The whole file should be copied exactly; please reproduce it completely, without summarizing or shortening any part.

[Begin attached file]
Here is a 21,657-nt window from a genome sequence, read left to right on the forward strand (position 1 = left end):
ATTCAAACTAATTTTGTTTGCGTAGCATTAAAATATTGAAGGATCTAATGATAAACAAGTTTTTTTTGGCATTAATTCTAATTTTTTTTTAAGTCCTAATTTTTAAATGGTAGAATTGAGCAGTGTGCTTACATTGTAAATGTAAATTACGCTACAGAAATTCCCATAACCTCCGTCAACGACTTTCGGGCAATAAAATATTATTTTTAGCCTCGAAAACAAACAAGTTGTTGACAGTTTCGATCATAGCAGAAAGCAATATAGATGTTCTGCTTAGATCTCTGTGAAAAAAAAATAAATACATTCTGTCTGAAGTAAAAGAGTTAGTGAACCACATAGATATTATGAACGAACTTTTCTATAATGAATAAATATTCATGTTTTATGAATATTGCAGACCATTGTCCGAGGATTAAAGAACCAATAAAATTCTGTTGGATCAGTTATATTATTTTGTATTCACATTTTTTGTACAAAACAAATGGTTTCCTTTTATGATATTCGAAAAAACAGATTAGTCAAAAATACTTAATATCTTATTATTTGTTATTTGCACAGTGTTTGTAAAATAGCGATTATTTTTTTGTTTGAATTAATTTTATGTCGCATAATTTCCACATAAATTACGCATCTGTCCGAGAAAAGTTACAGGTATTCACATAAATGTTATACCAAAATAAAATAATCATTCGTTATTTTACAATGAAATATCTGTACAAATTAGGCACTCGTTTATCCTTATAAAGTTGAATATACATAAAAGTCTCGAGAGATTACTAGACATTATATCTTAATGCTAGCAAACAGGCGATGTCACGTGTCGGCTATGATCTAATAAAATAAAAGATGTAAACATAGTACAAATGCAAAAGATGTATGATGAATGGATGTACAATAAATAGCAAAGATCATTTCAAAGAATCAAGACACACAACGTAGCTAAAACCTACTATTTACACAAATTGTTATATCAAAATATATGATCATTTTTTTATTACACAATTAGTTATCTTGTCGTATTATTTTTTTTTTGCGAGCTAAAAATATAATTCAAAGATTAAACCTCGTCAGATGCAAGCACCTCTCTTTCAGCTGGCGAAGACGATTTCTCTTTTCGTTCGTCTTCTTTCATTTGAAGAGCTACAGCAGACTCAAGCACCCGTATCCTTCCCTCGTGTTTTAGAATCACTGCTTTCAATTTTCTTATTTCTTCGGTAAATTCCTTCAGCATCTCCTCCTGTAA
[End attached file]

Here is a 21,657-nt window from a genome sequence, read left to right on the forward strand (position 1 = left end):
ATTCAAACTAATTTTGTTTGCGTAGCATTAAAATATTGAAGGATCTAATGATAAACAAGTTTTTTTTGGCATTAATTCTAATTTTTTTTTAAGTCCTAATTTTTAAATGGTAGAATTGAGCAGTGTGCTTACATTGTAAATGTAAATTACGCTACAGAAATTCCCATAACCTCCGTCAACGACTTTCGGGCAATAAAATATTATTTTTAGCCTCGAAAACAAACAAGTTGTTGACAGTTTCGATCATAGCAGAAAGCAATATAGATGTTCTGCTTAGATCTCTGTGAAAAAAAAATAAATACATTCTGTCTGAAGTAAAAGAGTTAGTGAACCACATAGATATTATGAACGAACTTTTCTATAATGAATAAATATTCATGTTTTATGAATATTGCAGACCATTGTCCGAGGATTAAAGAACCAATAAAATTCTGTTGGATCAGTTATATTATTTTGTATTCACATTTTTTGTACAAAACAAATGGTTTCCTTTTATGATATTCGAAAAAACAGATTAGTCAAAAATACTTAATATCTTATTATTTGTTATTTGCACAGTGTTTGTAAAATAGCGATTATTTTTTTGTTTGAATTAATTTTATGTCGCATAATTTCCACATAAATTACGCATCTGTCCGAGAAAAGTTACAGGTATTCACATAAATGTTATACCAAAATAAAATAATCATTCGTTATTTTACAATGAAATATCTGTACAAATTAGGCACTCGTTTATCCTTATAAAGTTGAATATACATAAAAGTCTCGAGAGATTACTAGACATTATATCTTAATGCTAGCAAACAGGCGATGTCACGTGTCGGCTATGATCTAATAAAATAAAAGATGTAAACATAGTACAAATGCAAAAGATGTATGATGAATGGATGTACAATAAATAGCAAAGATCATTTCAAAGAATCAAGACACACAACGTAGCTAAAACCTACTATTTACACAAATTGTTATATCAAAATATATGATCATTTTTTTATTACACAATTAGTTATCTTGTCGTATTATTTTTTTTTTGCGAGCTAAAAATATAATTCAAAGATTAAACCTCGTCAGATGCAAGCACCTCTCTTTCAGCTGGCGAAGACGATTTCTCTTTTCGTTCGTCTTCTTTCATTTGAAGAGCTACAGCAGACTCAAGCACCCGTATCCTTCCCTCGTGTTTTAGAATCACTGCTTTCAATTTTCTTATTTCTTCGGTAAATTCCTTCAGCATCTCCTCCTGTAA